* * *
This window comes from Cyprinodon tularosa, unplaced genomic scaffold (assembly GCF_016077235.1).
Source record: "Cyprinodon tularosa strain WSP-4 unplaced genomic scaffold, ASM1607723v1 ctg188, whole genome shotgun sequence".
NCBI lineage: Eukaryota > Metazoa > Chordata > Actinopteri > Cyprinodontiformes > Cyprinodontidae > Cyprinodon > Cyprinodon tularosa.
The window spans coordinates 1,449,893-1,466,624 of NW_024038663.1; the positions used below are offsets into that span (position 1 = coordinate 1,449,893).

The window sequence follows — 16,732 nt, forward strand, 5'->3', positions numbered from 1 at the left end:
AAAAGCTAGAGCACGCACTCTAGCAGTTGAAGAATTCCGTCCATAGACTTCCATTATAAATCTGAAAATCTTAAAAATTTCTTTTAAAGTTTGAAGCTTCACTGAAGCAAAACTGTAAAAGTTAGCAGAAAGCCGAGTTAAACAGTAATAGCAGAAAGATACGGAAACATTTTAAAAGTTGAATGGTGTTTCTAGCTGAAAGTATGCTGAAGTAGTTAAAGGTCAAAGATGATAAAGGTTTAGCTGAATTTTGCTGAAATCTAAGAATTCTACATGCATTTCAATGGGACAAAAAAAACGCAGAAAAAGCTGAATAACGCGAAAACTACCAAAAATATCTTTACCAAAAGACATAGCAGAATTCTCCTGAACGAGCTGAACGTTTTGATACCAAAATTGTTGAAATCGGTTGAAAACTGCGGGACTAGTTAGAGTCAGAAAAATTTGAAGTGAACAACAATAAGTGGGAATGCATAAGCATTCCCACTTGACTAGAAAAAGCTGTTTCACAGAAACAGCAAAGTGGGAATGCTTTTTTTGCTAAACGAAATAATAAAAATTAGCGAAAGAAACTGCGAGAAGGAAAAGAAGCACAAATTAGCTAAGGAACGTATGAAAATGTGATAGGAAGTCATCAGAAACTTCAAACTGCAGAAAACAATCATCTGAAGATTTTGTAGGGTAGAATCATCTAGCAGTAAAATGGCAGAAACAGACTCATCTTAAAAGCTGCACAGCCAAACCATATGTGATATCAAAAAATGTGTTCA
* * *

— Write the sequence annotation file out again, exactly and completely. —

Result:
This window comes from Cyprinodon tularosa, unplaced genomic scaffold (assembly GCF_016077235.1).
Source record: "Cyprinodon tularosa strain WSP-4 unplaced genomic scaffold, ASM1607723v1 ctg188, whole genome shotgun sequence".
NCBI lineage: Eukaryota > Metazoa > Chordata > Actinopteri > Cyprinodontiformes > Cyprinodontidae > Cyprinodon > Cyprinodon tularosa.
The window spans coordinates 1,449,893-1,466,624 of NW_024038663.1; the positions used below are offsets into that span (position 1 = coordinate 1,449,893).

The window sequence follows — 16,732 nt, forward strand, 5'->3', positions numbered from 1 at the left end:
AAAAGCTAGAGCACGCACTCTAGCAGTTGAAGAATTCCGTCCATAGACTTCCATTATAAATCTGAAAATCTTAAAAATTTCTTTTAAAGTTTGAAGCTTCACTGAAGCAAAACTGTAAAAGTTAGCAGAAAGCCGAGTTAAACAGTAATAGCAGAAAGATACGGAAACATTTTAAAAGTTGAATGGTGTTTCTAGCTGAAAGTATGCTGAAGTAGTTAAAGGTCAAAGATGATAAAGGTTTAGCTGAATTTTGCTGAAATCTAAGAATTCTACATGCATTTCAATGGGACAAAAAAAACGCAGAAAAAGCTGAATAACGCGAAAACTACCAAAAATATCTTTACCAAAAGACATAGCAGAATTCTCCTGAACGAGCTGAACGTTTTGATACCAAAATTGTTGAAATCGGTTGAAAACTGCGGGACTAGTTAGAGTCAGAAAAATTTGAAGTGAACAACAATAAGTGGGAATGCATAAGCATTCCCACTTGACTAGAAAAAGCTGTTTCACAGAAACAGCAAAGTGGGAATGCTTTTTTTGCTAAACGAAATAATAAAAATTAGCGAAAGAAACTGCGAGAAGGAAAAGAAGCACAAATTAGCTAAGGAACGTATGAAAATGTGATAGGAAGTCATCAGAAACTTCAAACTGCAGAAAACAATCATCTGAAGATTTTGTAGGGTAGAATCATCTAGCAGTAAAATGGCAGAAACAGACTCATCTTAAAAGCTGCACAGCCAAACCATATGTGATATCAAAAAATGTGTTCA